Recently I was having a conversation with a fire commander who shared the following experience. He stopped by one of the stations for a visit and came upon a group of firefighters huddled around a computer screen watching videos. Relax. This is not a lecture on watching inappropriate videos on fire department computers. In fact, the videos were very appropriate. Rather, it’s a lesson in how to use video segments to improve situational awareness.
What was inappropriate was the firefighters’ reactions to the videos. They were watching emergency scenarios where actions demonstrating unsafe actions and practices were captured and posted for the world to see. As the firefighters watched, some laughed at the videos. Some retorted “How could they be so stupid?” Fortunately, this fire commander and I had spent some time talking recently and he knew just how to handle the situation. Here’s what he did…
Content and context
The first lesson he shared is things are not always as they appear. Good point. Most of the video clips where small segments of time captured and posted out of context to other things that were happening at the emergency scene. The viewers know little about how things unfolded, leading up to the apparent “stupid” things they were watching.
Don’t be so quick to judge. Another good point. Sometimes we are quick to pass judgment, oftentimes too quick. It seems to be a natural defense mechanism. It’s like we have a need to defend our honor and abilities by comparing ourselves, often in uncomplimentary ways, to what other people do. As I get the opportunity to be in the company of many emergencies throughout the year, I see this phenomenon play out often. They are so quick to judge other departments in their region. I’ve observed that it doesn’t even matter if they were at the call where things allegedly went wrong. They are quick to judge.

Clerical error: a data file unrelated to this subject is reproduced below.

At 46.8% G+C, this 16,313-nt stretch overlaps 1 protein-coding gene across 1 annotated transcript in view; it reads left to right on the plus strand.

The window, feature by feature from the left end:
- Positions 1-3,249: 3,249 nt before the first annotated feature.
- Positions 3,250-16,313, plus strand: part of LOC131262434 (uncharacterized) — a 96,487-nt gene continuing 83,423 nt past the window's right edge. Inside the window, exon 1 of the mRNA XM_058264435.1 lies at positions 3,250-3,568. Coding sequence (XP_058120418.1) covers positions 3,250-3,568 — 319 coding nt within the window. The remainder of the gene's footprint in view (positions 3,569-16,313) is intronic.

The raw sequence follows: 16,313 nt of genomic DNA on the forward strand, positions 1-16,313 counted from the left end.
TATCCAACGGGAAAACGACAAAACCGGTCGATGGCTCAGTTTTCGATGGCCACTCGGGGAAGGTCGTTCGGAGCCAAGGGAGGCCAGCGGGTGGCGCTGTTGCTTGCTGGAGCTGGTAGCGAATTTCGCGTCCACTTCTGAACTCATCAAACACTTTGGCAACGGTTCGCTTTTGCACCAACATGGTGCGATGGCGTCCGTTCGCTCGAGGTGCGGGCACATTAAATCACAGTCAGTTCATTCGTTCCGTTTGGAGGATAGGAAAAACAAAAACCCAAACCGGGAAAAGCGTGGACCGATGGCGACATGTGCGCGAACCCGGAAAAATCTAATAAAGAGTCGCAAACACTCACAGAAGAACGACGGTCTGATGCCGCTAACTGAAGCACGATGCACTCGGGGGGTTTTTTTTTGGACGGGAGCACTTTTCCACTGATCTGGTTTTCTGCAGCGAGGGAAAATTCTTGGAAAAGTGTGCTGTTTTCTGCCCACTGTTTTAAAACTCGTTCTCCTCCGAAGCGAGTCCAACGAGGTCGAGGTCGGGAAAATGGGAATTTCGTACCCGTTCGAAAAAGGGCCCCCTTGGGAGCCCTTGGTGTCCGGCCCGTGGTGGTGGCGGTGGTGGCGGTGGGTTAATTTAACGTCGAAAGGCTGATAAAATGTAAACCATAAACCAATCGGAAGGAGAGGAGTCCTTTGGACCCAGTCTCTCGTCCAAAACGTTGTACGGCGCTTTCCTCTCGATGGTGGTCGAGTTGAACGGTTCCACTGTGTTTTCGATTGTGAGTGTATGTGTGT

The million dollar question
The session this chief observed, couched as “Training” was not very productive. Entertaining perhaps. But not productive. The chief knew it so he changed the focus of the session with one question. As one of the video segments ended and the rants began the chief asked “Do you think they did that on purpose?” The room was stunned into silence. The question appeared to be rhetorical – so obvious that it required no answer at all. But the chief did not relent. He asked the question again, demanding someone answer. Finally, “No” came the answer. And at that point, the judging stopped and the learning began.
Judgement and learning are not compatible
You cannot learn while you are busy passing judgment. I know this all too well. I was one – a judge. Consequently, a whole lot of very important lessons passed me by because I didn’t take the time to learn – to understand on a deeper level how those bad things happen and, most disturbingly, how they can happen to ME as well. When I stopped judging and started learning, my mind opened up too.
Rich Gasaway’s Advice
My advice for this article is simply three things:
First, realize things are not always as they appear. Frame what you see and read in the context of the events and information that led to the actions (or inactions). Second, do not be quick to judge. And finally, always ask “Why did it make sense to do (or not do) something?”
Watch a video or read a report where things go wrong and avoid judgment. Instead, ask yourself the following questions:
1. How did things look to them at the time it was happening?
2. How did things unfold (the timeline)?
3. Why did things make sense to them as the incident unfolded?
4. Could this happen in your organization?
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